or Kenny and Amanda Smith, 2003 was a year of excitement and anticipation as they recorded and looked forward to releasing their debut on Virginia-based Rebel Records, "House Down The Block" (out Jan. 20).
An added surprise came in the fall when they won the Emerging Artist Award at the annual International Bluegrass Music Association (IBMA) awards in Louisville.
"We were very excited," Amanda says, enjoying time off the road at home in the Blue Ridge of southern Virginia. "That award could have gone any way, to any of those bands. They were all good. We were really honored and surprised to get the award. We were very much excited when they called our name. We really weren't expecting that at all."
Kenny chimes in, "It's a springboard for us to sort of fuel the fire. It was definitely good for us to do that because a lot of people took note of what we were trying to do. But being a new band, we were floored that we actually got nominated for that award, and then to win it, was something else."For this husband and wife duo, the award and album are new mileposts in a personal and professional partnership that began in 1995, when Amanda (now 28) and her parents took a trip down the road from their Davisville, West Va. home to catch a bluegrass doubleheader.
"It was (the) Lonesome River Band and IIIrd Tyme Out," she recalls. "We watched the show and, of course, Kenny was with the Lonesome River Band...I was really impressed with his guitar playing. After the show, I went up to him and talked to him and gave him a cassette I had made - it was like a country tape - and it had my phone number in it. I told him to listen to it and to call if he had any suggestions or any advice. He called me the next day, and we went out a month after that. We dated, I guess, about a year, and then we got married in November of 1996."
Kenny's reputation as a standout bluegrass flatpicker with a distinctive style was well established from his work with the LRB and from his previous stint in the band of Alabama songstress Claire Lynch. Amanda was a somewhat lesser known quantity as a vocalist, but the new album will no doubt introduce her to new fans as a singer with the same kind of clarity and strength as Lynch and another singer whom she acknowledges as an inspiration, Alison Krauss.
"Growing up, I listened to a lot of Southern gospel, the older gospel and a lot of the older country. I listened to a lot of Tammy Wynette and Dolly Parton and all of them. I really didn't hear any bluegrass until I was in high school, and a friend let me listen to an Alison Krauss CD. I started buying some bluegrass and a lot of the female artists - I bought Alison's and Claire's."Kenny grew up in Indiana, though his parents were from Tennessee, moving to the Fort Wayne area a couple of years before Kenny's birth in 1967.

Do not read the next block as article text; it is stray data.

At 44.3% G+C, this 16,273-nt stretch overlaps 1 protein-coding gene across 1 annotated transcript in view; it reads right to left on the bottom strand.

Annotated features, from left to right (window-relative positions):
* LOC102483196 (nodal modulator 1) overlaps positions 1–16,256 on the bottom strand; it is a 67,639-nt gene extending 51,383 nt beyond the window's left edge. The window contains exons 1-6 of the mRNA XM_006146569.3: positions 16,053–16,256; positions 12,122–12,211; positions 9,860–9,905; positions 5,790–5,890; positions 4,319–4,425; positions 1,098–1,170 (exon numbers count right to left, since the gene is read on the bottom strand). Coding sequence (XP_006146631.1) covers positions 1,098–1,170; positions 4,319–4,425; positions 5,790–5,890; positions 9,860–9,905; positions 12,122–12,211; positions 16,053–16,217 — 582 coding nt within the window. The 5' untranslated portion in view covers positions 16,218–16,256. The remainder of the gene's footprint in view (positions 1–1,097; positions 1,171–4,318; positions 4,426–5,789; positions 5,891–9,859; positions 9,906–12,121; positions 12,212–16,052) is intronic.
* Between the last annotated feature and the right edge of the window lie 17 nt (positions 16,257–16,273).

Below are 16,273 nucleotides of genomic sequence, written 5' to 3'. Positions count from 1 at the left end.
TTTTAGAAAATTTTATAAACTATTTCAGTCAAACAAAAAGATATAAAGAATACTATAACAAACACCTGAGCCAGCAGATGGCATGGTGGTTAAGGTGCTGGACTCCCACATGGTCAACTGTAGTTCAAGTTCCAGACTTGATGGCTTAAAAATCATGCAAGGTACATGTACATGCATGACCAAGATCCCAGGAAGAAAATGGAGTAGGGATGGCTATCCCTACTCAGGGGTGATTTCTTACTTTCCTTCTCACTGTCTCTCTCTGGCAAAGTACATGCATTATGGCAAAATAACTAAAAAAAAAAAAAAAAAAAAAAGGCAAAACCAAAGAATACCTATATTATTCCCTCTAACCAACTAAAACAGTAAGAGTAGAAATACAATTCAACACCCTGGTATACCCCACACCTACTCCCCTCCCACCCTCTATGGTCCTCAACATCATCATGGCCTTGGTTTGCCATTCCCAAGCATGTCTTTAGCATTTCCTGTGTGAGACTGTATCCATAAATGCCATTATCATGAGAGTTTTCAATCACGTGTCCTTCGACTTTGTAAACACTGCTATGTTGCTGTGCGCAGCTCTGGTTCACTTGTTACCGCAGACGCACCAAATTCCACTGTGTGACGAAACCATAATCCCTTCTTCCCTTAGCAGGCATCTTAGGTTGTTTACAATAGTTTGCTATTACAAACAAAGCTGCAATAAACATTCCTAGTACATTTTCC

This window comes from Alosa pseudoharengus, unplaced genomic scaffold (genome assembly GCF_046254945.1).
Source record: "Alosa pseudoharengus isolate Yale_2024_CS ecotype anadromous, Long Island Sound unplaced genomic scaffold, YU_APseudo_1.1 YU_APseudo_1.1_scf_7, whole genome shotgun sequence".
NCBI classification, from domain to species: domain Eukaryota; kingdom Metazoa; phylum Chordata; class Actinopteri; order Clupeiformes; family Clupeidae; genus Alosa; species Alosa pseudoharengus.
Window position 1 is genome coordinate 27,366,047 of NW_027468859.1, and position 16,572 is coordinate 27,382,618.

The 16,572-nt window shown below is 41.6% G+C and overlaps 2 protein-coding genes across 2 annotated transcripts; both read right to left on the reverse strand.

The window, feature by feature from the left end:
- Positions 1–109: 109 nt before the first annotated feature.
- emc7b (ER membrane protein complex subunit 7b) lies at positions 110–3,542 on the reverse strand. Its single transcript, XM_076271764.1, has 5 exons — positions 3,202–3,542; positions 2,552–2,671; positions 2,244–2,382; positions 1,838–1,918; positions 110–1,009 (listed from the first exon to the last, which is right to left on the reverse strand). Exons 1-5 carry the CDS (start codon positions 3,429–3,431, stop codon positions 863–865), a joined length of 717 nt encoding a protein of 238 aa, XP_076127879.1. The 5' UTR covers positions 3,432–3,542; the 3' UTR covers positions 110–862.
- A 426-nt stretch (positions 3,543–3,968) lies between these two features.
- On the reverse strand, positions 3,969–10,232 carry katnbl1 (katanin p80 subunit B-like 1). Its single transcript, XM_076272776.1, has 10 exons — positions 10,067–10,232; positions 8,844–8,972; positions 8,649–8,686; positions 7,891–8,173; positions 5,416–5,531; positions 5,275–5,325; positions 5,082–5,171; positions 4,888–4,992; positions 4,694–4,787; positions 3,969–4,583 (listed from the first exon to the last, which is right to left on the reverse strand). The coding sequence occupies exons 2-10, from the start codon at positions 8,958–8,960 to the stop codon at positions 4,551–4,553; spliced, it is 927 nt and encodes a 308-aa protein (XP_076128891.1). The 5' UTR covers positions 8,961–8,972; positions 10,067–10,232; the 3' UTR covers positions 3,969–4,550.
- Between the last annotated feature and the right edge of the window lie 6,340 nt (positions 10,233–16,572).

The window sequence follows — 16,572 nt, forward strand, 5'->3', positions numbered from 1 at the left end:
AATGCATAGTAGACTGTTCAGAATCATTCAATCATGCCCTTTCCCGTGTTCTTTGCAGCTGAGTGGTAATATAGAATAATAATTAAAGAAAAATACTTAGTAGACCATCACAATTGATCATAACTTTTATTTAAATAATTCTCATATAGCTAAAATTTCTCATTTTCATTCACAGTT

"Dad moved up north. That's where all the jobs were, he ended up landing a job there," he says, adding that music was a family thing. "My brother plays banjo, and we started playing pretty early - I was four, and he was six when we started playing. My dad was a fiddler, and my grandpa was a fiddler, so we were pretty much around the music a lot. I learned how to play from these banjo and fiddle contests. I used to back up my brother, and if we went to a contest and a fiddle player or banjo player needed someone to back them up, I'd back them up on guitar. So that's what trained my ear as far as hearing the changes and stuff."
The seeds of his own picking style took root when he saw Norman Blake on a PBS special and acquired a couple of Blake's records. As his interest in bluegrass grew, he went to the local library to find out what bluegrass records might be available for checkout. He found exactly one, the 1975 debut of J. D. Crowe with his band, the New South, featuring a lineup that included young hotshots Ricky Skaggs, Jerry Douglas and Tony Rice.
It was Rice, in particular, who drew the attention of the young Indiana guitarist, and he was far from the first to be captivated by Rice's jazz-influenced "power licks." Unlike many, though, who tried to copy Rice's style, note-by-note, Smith was anxious to put his own personal stamp on his music.
"At the time I was developing my style, everybody was playing like Tony, so I really tried to do the opposite of what sounded like Tony and came up with what I thought sounded totally different. I was trying to come up with something new all the time."
The attention he was garnering from his work with Claire Lynch and Lonesome River earned him entry to that upper echelon of flatpickers - legends like Doc Watson, Clarence White, Dan Crary, Blake and Rice, as well as younger, contemporary talents like Bryan Sutton and Peter McLaughlin, pickers with the rare talent to pick not only fast, but clean - every note gets its chance to be heard and savored.